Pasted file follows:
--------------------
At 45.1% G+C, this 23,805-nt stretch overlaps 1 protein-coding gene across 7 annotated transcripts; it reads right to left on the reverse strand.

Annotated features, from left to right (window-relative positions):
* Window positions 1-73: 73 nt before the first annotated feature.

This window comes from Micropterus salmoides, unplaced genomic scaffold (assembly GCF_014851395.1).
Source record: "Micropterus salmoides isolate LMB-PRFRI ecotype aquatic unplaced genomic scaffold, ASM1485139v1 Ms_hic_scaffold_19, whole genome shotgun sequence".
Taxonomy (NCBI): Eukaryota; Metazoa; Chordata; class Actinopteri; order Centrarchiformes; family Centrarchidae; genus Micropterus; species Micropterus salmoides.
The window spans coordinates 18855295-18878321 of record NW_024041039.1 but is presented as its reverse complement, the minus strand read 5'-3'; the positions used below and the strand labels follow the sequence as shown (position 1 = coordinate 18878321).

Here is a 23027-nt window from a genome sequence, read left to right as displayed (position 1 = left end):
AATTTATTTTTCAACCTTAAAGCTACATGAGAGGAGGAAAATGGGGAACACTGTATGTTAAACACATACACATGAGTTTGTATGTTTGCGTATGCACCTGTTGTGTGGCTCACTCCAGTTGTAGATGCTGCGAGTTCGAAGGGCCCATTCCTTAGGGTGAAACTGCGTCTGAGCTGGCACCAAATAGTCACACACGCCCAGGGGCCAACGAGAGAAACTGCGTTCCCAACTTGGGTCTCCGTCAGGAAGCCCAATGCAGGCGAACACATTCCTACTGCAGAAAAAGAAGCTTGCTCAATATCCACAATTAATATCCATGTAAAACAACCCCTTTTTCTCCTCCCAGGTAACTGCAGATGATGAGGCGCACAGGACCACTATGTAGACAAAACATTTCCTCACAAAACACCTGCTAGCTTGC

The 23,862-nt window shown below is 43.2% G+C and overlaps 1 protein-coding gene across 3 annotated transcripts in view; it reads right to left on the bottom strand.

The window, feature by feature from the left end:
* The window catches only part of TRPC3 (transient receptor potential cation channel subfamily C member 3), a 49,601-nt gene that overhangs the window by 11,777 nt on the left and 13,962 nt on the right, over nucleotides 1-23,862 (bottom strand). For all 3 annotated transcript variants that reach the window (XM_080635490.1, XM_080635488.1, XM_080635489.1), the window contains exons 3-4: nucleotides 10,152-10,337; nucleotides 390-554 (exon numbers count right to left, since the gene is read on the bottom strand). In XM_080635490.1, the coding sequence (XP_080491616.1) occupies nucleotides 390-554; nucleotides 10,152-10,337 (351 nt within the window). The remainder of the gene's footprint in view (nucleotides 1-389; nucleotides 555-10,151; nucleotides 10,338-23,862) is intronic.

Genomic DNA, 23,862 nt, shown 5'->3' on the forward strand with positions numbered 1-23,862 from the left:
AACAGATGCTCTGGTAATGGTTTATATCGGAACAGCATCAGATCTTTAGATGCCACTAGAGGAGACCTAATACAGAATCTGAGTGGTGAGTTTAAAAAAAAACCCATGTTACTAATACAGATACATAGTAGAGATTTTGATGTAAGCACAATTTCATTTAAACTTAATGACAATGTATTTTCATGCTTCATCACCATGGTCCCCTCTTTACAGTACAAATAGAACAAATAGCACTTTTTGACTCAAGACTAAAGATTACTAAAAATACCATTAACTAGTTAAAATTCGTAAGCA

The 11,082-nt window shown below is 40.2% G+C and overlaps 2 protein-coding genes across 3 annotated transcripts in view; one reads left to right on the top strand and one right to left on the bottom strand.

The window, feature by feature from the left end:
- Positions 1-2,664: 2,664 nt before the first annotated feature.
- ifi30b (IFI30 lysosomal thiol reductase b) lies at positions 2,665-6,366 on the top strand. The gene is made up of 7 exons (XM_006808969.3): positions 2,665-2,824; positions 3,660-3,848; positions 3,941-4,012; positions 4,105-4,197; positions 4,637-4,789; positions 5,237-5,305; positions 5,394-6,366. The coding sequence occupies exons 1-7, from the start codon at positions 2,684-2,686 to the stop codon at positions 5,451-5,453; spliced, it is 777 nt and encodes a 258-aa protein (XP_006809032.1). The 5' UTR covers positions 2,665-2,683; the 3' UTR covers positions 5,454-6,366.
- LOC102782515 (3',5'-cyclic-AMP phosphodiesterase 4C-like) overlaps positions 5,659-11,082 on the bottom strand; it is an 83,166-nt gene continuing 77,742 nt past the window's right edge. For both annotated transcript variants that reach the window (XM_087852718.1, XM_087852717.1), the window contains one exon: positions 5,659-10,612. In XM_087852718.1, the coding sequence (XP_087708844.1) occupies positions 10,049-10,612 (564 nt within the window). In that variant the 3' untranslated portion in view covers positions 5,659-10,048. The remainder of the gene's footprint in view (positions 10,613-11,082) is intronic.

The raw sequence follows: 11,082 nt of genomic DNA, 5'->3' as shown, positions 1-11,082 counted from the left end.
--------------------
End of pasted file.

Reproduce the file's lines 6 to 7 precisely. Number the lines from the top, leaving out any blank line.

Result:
Taxonomy (NCBI): Eukaryota; Metazoa; Chordata; class Actinopteri; order Centrarchiformes; family Centrarchidae; genus Micropterus; species Micropterus salmoides.
The window spans coordinates 18855295-18878321 of record NW_024041039.1 but is presented as its reverse complement, the minus strand read 5'-3'; the positions used below and the strand labels follow the sequence as shown (position 1 = coordinate 18878321).